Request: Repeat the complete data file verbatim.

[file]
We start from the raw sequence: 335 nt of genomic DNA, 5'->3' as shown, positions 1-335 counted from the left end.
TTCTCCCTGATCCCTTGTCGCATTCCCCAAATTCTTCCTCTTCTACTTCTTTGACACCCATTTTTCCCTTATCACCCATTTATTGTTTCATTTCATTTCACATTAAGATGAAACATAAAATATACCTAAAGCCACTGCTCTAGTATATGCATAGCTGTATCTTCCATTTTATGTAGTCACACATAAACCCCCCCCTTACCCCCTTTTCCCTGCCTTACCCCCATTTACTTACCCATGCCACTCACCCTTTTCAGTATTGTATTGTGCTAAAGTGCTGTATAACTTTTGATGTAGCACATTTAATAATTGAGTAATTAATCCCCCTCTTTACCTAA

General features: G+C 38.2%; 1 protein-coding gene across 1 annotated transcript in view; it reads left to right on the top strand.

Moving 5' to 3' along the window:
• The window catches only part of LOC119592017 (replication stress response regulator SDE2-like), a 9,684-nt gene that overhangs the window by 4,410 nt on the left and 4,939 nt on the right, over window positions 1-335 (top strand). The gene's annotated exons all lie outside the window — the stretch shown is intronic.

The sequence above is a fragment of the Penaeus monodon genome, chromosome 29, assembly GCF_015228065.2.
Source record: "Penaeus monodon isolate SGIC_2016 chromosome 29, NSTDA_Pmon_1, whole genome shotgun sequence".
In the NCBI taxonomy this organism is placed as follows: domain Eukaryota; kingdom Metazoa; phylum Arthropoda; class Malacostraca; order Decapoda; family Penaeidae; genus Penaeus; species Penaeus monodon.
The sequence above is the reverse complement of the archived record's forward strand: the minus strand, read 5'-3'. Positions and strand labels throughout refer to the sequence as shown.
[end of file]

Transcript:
We start from the raw sequence: 335 nt of genomic DNA, 5'->3' as shown, positions 1-335 counted from the left end.
TTCTCCCTGATCCCTTGTCGCATTCCCCAAATTCTTCCTCTTCTACTTCTTTGACACCCATTTTTCCCTTATCACCCATTTATTGTTTCATTTCATTTCACATTAAGATGAAACATAAAATATACCTAAAGCCACTGCTCTAGTATATGCATAGCTGTATCTTCCATTTTATGTAGTCACACATAAACCCCCCCCTTACCCCCTTTTCCCTGCCTTACCCCCATTTACTTACCCATGCCACTCACCCTTTTCAGTATTGTATTGTGCTAAAGTGCTGTATAACTTTTGATGTAGCACATTTAATAATTGAGTAATTAATCCCCCTCTTTACCTAA

General features: G+C 38.2%; 1 protein-coding gene across 1 annotated transcript in view; it reads left to right on the top strand.

Moving 5' to 3' along the window:
• The window catches only part of LOC119592017 (replication stress response regulator SDE2-like), a 9,684-nt gene that overhangs the window by 4,410 nt on the left and 4,939 nt on the right, over window positions 1-335 (top strand). The gene's annotated exons all lie outside the window — the stretch shown is intronic.

The sequence above is a fragment of the Penaeus monodon genome, chromosome 29, assembly GCF_015228065.2.
Source record: "Penaeus monodon isolate SGIC_2016 chromosome 29, NSTDA_Pmon_1, whole genome shotgun sequence".
In the NCBI taxonomy this organism is placed as follows: domain Eukaryota; kingdom Metazoa; phylum Arthropoda; class Malacostraca; order Decapoda; family Penaeidae; genus Penaeus; species Penaeus monodon.
The sequence above is the reverse complement of the archived record's forward strand: the minus strand, read 5'-3'. Positions and strand labels throughout refer to the sequence as shown.